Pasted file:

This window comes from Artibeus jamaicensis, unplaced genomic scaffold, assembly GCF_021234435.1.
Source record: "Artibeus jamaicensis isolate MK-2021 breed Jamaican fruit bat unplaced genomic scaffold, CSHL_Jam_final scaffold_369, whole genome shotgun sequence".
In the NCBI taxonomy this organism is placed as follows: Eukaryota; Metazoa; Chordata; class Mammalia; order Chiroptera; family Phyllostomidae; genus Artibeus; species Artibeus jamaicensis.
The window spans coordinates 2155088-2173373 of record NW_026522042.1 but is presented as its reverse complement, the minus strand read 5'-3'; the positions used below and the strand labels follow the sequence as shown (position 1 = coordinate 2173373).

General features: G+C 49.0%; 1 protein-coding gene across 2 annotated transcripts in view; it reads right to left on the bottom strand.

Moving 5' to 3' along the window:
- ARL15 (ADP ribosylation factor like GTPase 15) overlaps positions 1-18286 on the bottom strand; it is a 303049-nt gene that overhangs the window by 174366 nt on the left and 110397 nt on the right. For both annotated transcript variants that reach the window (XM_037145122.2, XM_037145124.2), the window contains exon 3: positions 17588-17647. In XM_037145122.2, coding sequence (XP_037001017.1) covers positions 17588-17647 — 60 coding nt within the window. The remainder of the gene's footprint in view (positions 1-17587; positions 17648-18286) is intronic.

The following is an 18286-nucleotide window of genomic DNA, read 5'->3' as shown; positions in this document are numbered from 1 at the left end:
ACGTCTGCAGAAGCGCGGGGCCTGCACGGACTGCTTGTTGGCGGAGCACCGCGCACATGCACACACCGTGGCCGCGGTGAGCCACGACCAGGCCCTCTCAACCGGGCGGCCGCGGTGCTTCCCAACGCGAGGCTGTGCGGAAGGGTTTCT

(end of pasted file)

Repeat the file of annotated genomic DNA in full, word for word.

This window comes from Artibeus jamaicensis, unplaced genomic scaffold, assembly GCF_021234435.1.
Source record: "Artibeus jamaicensis isolate MK-2021 breed Jamaican fruit bat unplaced genomic scaffold, CSHL_Jam_final scaffold_369, whole genome shotgun sequence".
In the NCBI taxonomy this organism is placed as follows: Eukaryota; Metazoa; Chordata; class Mammalia; order Chiroptera; family Phyllostomidae; genus Artibeus; species Artibeus jamaicensis.
The window spans coordinates 2155088-2173373 of record NW_026522042.1 but is presented as its reverse complement, the minus strand read 5'-3'; the positions used below and the strand labels follow the sequence as shown (position 1 = coordinate 2173373).

General features: G+C 49.0%; 1 protein-coding gene across 2 annotated transcripts in view; it reads right to left on the bottom strand.

Moving 5' to 3' along the window:
- ARL15 (ADP ribosylation factor like GTPase 15) overlaps positions 1-18286 on the bottom strand; it is a 303049-nt gene that overhangs the window by 174366 nt on the left and 110397 nt on the right. For both annotated transcript variants that reach the window (XM_037145122.2, XM_037145124.2), the window contains exon 3: positions 17588-17647. In XM_037145122.2, coding sequence (XP_037001017.1) covers positions 17588-17647 — 60 coding nt within the window. The remainder of the gene's footprint in view (positions 1-17587; positions 17648-18286) is intronic.

The following is an 18286-nucleotide window of genomic DNA, read 5'->3' as shown; positions in this document are numbered from 1 at the left end:
ACGTCTGCAGAAGCGCGGGGCCTGCACGGACTGCTTGTTGGCGGAGCACCGCGCACATGCACACACCGTGGCCGCGGTGAGCCACGACCAGGCCCTCTCAACCGGGCGGCCGCGGTGCTTCCCAACGCGAGGCTGTGCGGAAGGGTTTCT